More than 1,100 B.C. drivers who were penalized for drunk driving in the weeks before the province’s impaired driving law was deemed unconstitutional are having some of their penalties overturned, the Times Colonist has learned.
At least 1,137 drivers are having their requirements to attend driver education classes and install ignition interlock systems cancelled by the government, with as many as 400 people potentially eligible for refunds from the province, the Justice Ministry confirmed Thursday.
Most affected drivers should have received letters already, the government said. The cases date back to three weeks in November 2011, just before the B.C. Supreme Court struck down part of the impaired driving law.
The overturned penalties come after a review of 1,200 drunk driving cases by the government’s Office of the Superintendent of Motor Vehicles.
The government was facing legal challenges on some of those cases, on the grounds that the penalties were unconstitutional at the time. “There were some very strong arguments, so it made us take a look at the cases,” said Stephanie Melvin, deputy superintendent of motor vehicles.
“The best way to say it, is based on the arguments that we received, we determined it wasn’t fair to maintain that referral to the remedial programs.”
Overturned penalties apply only to driver education and ignition interlock programs, which are considered “discretionary” penalties by the government. Not affected are police-issued immediate roadside prohibitions, such as vehicle impoundments, licence suspensions, fines, storage and towing fees.
Roadside penalties, licence suspensions and impoundments were upheld as valid by the court, Melvin said.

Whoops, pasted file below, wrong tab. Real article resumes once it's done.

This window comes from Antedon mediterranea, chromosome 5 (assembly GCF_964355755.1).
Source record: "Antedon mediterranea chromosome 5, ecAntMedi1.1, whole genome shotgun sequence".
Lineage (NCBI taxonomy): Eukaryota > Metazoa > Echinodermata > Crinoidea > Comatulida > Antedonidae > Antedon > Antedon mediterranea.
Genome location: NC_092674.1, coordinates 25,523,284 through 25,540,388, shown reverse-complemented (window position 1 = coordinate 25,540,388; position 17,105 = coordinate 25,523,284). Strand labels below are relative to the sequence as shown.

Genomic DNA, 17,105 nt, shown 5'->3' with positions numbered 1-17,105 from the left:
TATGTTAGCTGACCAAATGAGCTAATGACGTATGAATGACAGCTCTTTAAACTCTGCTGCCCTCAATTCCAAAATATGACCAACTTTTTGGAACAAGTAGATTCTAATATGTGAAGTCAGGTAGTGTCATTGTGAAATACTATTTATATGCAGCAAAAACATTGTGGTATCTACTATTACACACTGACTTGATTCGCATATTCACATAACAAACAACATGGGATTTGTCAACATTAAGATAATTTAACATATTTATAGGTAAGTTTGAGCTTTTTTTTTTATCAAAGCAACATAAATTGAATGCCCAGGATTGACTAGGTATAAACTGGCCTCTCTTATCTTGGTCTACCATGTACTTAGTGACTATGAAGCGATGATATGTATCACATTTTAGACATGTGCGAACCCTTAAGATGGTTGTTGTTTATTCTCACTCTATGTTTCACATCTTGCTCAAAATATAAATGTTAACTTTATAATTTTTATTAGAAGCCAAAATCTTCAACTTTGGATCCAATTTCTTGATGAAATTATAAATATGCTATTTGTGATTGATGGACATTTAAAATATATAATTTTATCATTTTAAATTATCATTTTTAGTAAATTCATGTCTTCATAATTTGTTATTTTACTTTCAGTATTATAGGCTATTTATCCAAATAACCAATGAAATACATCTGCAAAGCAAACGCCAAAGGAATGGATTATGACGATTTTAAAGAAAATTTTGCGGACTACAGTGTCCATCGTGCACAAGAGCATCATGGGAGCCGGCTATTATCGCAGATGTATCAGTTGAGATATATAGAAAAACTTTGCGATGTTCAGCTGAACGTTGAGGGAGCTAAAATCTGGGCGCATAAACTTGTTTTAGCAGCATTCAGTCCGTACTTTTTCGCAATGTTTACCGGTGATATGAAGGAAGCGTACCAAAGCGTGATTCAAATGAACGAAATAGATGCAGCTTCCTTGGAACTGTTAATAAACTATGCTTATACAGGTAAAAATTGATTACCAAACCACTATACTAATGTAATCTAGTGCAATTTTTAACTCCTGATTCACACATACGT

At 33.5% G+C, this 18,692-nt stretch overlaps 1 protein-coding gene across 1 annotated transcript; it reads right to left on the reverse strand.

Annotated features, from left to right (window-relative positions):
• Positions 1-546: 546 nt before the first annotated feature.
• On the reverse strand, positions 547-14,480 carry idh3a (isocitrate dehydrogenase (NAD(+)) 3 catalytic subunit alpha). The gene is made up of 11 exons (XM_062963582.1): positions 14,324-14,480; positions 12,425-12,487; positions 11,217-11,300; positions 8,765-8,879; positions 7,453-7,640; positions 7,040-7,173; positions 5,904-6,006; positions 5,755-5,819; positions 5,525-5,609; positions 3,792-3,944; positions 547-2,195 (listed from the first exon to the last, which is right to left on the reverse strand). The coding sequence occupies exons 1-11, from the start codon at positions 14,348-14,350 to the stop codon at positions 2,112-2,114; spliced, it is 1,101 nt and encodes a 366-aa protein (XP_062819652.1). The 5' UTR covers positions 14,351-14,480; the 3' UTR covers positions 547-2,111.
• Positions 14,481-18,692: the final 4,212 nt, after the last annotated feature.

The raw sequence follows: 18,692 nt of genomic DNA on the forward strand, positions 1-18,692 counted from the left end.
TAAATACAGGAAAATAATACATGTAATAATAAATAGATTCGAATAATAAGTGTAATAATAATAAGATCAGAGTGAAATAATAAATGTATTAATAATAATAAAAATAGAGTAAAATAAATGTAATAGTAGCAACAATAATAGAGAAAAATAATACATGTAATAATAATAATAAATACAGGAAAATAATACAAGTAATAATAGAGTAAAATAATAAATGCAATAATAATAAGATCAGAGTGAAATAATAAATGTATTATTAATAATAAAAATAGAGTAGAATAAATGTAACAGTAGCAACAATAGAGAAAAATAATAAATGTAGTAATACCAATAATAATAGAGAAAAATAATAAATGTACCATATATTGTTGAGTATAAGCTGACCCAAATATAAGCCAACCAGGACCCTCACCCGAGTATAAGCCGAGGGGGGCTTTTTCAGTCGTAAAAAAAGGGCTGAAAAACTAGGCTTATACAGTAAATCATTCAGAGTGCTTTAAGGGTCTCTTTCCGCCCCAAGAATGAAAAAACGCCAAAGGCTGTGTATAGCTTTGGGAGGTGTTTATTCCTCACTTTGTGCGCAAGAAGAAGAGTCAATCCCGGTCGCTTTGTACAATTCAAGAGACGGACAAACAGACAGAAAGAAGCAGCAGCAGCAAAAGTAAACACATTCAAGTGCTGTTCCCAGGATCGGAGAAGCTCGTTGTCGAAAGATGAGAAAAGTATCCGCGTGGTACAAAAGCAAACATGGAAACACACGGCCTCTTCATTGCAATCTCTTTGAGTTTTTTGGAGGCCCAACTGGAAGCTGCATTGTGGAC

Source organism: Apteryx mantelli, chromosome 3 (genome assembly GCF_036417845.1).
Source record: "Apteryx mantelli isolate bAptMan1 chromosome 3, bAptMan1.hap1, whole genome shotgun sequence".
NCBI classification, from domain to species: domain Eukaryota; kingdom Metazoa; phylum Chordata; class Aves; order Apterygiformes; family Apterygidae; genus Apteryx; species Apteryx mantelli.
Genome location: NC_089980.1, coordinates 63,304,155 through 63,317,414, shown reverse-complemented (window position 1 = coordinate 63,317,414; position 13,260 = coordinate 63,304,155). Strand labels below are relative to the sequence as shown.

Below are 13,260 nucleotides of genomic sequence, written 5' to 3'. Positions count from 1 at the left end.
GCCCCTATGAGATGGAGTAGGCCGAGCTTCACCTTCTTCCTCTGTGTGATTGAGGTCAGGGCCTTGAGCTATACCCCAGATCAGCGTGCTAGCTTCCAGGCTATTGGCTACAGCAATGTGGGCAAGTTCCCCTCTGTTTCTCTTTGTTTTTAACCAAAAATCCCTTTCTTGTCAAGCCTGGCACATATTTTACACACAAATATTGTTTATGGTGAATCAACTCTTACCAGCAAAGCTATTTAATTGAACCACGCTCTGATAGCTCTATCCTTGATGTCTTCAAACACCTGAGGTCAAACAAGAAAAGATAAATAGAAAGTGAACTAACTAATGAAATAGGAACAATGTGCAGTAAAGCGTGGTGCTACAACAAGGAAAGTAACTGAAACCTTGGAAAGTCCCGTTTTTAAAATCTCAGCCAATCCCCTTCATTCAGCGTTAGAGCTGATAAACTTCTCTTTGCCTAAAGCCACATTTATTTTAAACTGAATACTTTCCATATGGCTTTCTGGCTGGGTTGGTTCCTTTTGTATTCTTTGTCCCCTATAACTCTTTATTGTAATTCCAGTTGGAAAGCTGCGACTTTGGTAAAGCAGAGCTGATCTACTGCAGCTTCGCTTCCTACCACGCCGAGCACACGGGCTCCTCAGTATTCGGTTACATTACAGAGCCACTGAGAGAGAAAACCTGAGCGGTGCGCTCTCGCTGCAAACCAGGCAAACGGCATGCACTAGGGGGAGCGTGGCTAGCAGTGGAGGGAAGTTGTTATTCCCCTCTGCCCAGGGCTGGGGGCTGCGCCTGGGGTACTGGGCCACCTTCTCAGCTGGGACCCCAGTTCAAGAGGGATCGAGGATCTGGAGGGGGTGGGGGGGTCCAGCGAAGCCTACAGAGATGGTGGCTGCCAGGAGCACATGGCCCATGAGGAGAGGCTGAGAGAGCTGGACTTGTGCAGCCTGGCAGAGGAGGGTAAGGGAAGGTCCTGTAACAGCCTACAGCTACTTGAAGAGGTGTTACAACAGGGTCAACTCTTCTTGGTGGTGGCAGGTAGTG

The government amended the law in 2012 to address deficiencies in the appeals process identified by the court.
An undisclosed number of the 1,200 drivers also had their licences cancelled for refusing to follow through with driver education and ignition interlock penalties. Melvin said those licences will be reinstated.
The government intends to decide soon on how much it will reimburse the approximately 400 drivers who completed, or are part- way through, their education and interlock programs, Melvin said.
The responsible driver program, which runs eight to 16 hours over three months, costs almost $1,000. Penalized drivers must pay the fee.
An ignition interlock system — consisting of a breathalyzer device that disables a vehicle if alcohol is detected — costs about $1,700.
Stroh Health Care, a Delta-based private company, has the exclusive contract to administer driver education programs. Stroh has been paid more than $10 million since 2009 to run impaired driver alcohol education and counselling sessions. Its contract was renewed without public notice in June 2012, and now runs until 2015.
Guardian Interlock Service has the government contract for ignition interlocks. Drivers pay Guardian directly; the company has paid the B.C. government $2.4 million in administrative fees since 2009.
More than 35,000 people have been penalized since the drunk driving law went into effect in September 2010. Justice Minister Shirley Bond has said, despite the review, her government is not backing away from aggressive impaired driving sanctions because they are saving lives.
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